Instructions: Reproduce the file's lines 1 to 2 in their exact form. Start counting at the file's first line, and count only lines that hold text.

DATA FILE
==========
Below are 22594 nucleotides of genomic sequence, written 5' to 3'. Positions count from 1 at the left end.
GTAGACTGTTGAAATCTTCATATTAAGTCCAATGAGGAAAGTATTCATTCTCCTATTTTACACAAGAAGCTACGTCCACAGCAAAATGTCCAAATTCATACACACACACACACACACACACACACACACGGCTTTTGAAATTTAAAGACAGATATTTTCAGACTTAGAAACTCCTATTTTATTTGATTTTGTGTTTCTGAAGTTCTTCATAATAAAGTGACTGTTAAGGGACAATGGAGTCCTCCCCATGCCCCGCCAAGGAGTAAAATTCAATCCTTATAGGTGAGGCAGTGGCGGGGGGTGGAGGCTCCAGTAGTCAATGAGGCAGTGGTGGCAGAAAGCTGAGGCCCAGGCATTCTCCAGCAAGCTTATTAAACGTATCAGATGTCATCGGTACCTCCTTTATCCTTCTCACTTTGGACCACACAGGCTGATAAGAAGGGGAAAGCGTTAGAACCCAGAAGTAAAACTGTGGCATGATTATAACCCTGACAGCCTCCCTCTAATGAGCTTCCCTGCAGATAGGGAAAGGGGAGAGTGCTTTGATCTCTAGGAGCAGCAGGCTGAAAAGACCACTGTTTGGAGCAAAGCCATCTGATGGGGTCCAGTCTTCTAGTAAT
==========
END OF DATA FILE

Below are 22594 nucleotides of genomic sequence, written 5' to 3'. Positions count from 1 at the left end.
GTAGACTGTTGAAATCTTCATATTAAGTCCAATGAGGAAAGTATTCATTCTCCTATTTTACACAAGAAGCTACGTCCACAGCAAAATGTCCAAATTCATACACACACACACACACACACACACACACACGGCTTTTGAAATTTAAAGACAGATATTTTCAGACTTAGAAACTCCTATTTTATTTGATTTTGTGTTTCTGAAGTTCTTCATAATAAAGTGACTGTTAAGGGACAATGGAGTCCTCCCCATGCCCCGCCAAGGAGTAAAATTCAATCCTTATAGGTGAGGCAGTGGCGGGGGGTGGAGGCTCCAGTAGTCAATGAGGCAGTGGTGGCAGAAAGCTGAGGCCCAGGCATTCTCCAGCAAGCTTATTAAACGTATCAGATGTCATCGGTACCTCCTTTATCCTTCTCACTTTGGACCACACAGGCTGATAAGAAGGGGAAAGCGTTAGAACCCAGAAGTAAAACTGTGGCATGATTATAACCCTGACAGCCTCCCTCTAATGAGCTTCCCTGCAGATAGGGAAAGGGGAGAGTGCTTTGATCTCTAGGAGCAGCAGGCTGAAAAGACCACTGTTTGGAGCAAAGCCATCTGATGGGGTCCAGTCTTCTAGTAAT